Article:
Yes, it turns out the Obamas and other wealthy Democrats—aren't the only ones fleeing traditional public schools.

Wascatlady
Wascatlady

@Astropig @BRV They are public schools.  They just don't have to follow the same rules.


Fixed it.

EdJohnson
EdJohnson

@Astropig

Would you care to describe EXACTLY how charter schools are public schools?

Astropig
Astropig

@EdJohnson @Astropig


They are public schools,Ed.You know that.I wish Maureen would reprogram her robots here.She is always quick to get in my grill over any perceived inaccuracy,but she could settle this pretty quick.

Astropig
Astropig

@gactzn2 @Astropig @BRV


"announced that they were closing the school- in October. What public school can do that?"


 They did it in my Florida county with a school that was the cornerstone of the community for over 75 years.They announced that it would close for good and did it this last May 21.The kids there have to now ride 45 minutes one way on the bus (they get on in front of my house at the corner before daylight during a lot of the school year),which means that the equivalent of an entire school day per week is spent riding back and forth.Parents there begged the school board not to do this,but they did it anyway.

DrMonicaHenson
DrMonicaHenson

@Wascatlady @Astropig @BRV Any public school district in Georgia can request the identical waivers under Title 20 of O.C.G.A. that any charter school can request. 


Fixed it.

DrMonicaHenson
DrMonicaHenson

@gactzn2 @Astropig No district public school can remove a child for the parent's actions/failure to act. Neither can charter public schools. 

DrMonicaHenson
DrMonicaHenson

@EdJohnson @Astropig They receive public funds and are, regardless of authorizer, ultimately accountable to the State Board of Education of Georgia.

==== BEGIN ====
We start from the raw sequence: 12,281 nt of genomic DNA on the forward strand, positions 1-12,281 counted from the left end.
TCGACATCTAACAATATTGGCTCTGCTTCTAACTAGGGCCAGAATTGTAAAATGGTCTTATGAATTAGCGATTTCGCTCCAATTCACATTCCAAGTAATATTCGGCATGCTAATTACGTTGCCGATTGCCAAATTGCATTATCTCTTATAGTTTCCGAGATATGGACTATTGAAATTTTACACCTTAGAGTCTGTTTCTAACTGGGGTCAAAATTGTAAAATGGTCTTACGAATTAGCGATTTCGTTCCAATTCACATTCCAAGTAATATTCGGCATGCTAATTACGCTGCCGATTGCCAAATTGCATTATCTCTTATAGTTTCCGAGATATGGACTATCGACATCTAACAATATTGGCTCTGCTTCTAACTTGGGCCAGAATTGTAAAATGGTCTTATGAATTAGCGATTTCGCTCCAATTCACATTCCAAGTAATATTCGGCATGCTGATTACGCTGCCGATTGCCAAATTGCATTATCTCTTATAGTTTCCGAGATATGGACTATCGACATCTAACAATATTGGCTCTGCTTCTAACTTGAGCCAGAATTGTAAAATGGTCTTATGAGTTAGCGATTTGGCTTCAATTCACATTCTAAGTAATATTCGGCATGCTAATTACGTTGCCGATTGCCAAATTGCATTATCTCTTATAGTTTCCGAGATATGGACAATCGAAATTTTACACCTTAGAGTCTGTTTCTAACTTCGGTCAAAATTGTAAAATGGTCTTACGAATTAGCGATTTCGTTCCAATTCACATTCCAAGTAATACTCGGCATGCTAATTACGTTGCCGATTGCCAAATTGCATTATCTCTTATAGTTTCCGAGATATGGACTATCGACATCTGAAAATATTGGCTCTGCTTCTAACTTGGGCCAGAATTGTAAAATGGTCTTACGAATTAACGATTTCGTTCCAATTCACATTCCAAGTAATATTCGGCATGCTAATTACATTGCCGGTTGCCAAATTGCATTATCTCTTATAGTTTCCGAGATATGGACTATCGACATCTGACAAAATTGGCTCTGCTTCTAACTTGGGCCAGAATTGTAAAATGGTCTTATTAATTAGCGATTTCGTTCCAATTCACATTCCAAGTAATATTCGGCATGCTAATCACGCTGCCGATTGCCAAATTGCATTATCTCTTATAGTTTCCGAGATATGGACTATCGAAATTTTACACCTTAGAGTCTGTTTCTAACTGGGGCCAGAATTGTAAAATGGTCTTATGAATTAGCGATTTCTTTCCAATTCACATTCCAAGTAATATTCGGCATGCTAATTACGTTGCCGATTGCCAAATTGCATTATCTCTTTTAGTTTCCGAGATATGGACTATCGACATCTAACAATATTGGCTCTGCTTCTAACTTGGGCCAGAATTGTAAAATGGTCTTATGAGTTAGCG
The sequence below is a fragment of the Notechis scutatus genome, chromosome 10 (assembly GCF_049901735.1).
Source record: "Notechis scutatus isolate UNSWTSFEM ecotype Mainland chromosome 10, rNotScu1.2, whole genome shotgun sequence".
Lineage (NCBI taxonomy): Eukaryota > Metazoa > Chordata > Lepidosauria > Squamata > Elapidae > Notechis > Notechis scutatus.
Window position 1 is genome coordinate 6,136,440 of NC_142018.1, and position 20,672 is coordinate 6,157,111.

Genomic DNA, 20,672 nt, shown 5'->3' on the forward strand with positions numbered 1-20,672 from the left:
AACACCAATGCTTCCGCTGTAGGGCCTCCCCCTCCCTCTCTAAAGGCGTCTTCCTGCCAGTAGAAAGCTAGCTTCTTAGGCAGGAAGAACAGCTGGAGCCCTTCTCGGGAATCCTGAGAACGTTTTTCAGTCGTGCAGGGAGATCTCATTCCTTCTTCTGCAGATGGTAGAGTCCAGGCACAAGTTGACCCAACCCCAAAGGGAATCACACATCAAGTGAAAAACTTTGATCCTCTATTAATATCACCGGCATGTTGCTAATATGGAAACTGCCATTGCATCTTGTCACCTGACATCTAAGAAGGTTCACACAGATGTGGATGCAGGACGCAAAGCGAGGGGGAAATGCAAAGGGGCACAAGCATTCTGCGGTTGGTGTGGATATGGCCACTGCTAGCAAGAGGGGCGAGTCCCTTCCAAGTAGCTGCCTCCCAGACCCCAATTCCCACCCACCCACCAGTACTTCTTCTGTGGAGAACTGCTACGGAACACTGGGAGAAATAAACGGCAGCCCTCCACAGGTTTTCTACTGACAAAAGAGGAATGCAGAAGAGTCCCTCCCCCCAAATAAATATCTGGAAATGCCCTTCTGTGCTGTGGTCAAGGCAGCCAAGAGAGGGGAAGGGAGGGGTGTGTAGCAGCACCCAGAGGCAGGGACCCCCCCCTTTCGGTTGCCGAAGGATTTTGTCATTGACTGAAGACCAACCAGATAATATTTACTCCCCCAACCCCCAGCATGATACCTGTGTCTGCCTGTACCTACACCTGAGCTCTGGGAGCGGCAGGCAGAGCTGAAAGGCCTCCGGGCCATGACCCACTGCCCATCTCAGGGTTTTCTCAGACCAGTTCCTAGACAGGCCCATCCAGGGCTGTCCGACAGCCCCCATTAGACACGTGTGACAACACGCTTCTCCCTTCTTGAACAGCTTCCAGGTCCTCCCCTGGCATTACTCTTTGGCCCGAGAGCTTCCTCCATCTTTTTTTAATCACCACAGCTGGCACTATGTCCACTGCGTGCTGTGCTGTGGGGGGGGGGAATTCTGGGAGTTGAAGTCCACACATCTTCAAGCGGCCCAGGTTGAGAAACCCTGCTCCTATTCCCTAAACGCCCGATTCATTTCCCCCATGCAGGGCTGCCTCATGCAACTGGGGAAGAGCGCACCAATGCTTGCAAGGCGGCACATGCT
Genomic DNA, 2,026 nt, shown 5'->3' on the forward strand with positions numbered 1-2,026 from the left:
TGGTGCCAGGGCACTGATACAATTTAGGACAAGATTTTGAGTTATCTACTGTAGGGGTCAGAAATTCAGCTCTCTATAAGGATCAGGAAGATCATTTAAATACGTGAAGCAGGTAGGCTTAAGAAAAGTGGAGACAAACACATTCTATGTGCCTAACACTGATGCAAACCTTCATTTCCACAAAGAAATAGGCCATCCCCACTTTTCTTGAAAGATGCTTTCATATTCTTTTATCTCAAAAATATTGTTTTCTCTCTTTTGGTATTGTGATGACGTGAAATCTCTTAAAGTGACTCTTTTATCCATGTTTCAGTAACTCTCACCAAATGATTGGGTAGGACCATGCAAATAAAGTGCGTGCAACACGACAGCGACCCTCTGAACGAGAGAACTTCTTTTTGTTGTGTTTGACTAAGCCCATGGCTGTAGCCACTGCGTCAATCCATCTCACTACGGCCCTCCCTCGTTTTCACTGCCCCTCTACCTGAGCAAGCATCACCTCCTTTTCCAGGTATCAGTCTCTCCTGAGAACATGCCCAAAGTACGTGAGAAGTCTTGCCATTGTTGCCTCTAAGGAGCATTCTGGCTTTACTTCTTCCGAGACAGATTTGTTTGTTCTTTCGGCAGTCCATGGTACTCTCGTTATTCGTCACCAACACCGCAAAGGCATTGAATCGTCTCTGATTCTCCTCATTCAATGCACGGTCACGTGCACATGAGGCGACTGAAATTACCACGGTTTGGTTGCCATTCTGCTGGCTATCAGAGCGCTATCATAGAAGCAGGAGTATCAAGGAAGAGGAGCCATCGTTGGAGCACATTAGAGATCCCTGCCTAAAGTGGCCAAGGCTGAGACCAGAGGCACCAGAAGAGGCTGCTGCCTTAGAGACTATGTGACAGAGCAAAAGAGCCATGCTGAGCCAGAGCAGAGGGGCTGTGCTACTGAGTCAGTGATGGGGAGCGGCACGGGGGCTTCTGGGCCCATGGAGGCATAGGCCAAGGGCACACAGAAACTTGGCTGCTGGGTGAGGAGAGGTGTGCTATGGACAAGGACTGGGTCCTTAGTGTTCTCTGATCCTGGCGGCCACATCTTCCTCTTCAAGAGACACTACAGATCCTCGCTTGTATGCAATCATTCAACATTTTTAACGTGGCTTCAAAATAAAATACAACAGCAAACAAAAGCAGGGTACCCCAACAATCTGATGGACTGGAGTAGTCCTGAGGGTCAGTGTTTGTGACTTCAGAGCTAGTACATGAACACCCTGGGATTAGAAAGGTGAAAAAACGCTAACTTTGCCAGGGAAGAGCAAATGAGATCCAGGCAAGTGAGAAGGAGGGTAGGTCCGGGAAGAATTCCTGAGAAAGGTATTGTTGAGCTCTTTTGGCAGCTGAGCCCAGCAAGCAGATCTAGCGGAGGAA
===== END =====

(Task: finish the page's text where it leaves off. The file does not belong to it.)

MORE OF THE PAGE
ErnestB
ErnestB

@DrMonicaHenson @gactzn2 @Astropig


Are you sure about this?  We have several choice schools that have parental involvement contracts and/or minimum GPA requirements.  I think the language of the contracts permit removal from the choice program hence sometimes the school.

Wascatlady
Wascatlady

@Astropig @gactzn2 @BRV Yes, public schools are closed. Our local one was closed 5 years ago. A travesty.


The point of the poster you are replying to is that the charter school waited till the FTE count, took the money, then announced it was closing.

AvgGeorgian
AvgGeorgian

@DrMonicaHenson @EdJohnson @Astropig 


Please give us an update on Provost Charter School(I think you were/are superintendent) and their continued operation despite failing every year and not meeting their goals. Also, please tell us where to find salary and vendor payment data online now and available to the public.


Provost seems to have changed its name - same entity?

gactzn2
gactzn2

@Astropig @gactzn2 You should do the same- they are treated as public entities but are not public schools- public schools have strict oversight and rules they must follow!!!

DrMonicaHenson
DrMonicaHenson

@Wascatlady @DrMonicaHenson @Astropig @BRV I'm not sure if Georgia law requires that districts provide transportation. When I was a principal in North Carolina, districts were not required to provide it, and I reminded the parents of the rowdy kid on the school bus that popped up on occasion of that fact. 

DrMonicaHenson
DrMonicaHenson

@ErnestB @DrMonicaHenson @gactzn2 @Astropig Many choice schools have so-called "parental involvement contracts." However, these "contracts" are unenforceble via removal of students from school should parents fail to fulfill them. Any removal of a student from a public school (district or charter) requires that due process of law be followed. Punishing a child with expulsion for the act or failure to act by a parent is outside the realm of due process and illegal. 

DrMonicaHenson
DrMonicaHenson

@gactzn2 @DrMonicaHenson @ErnestB @Astropig I don't doubt that this happens on occasion. Unfortunately, it also happens on occasion in district public schools, too. Students are pushed out the door, and those who don't know the law and how to navigate the system cannot help them.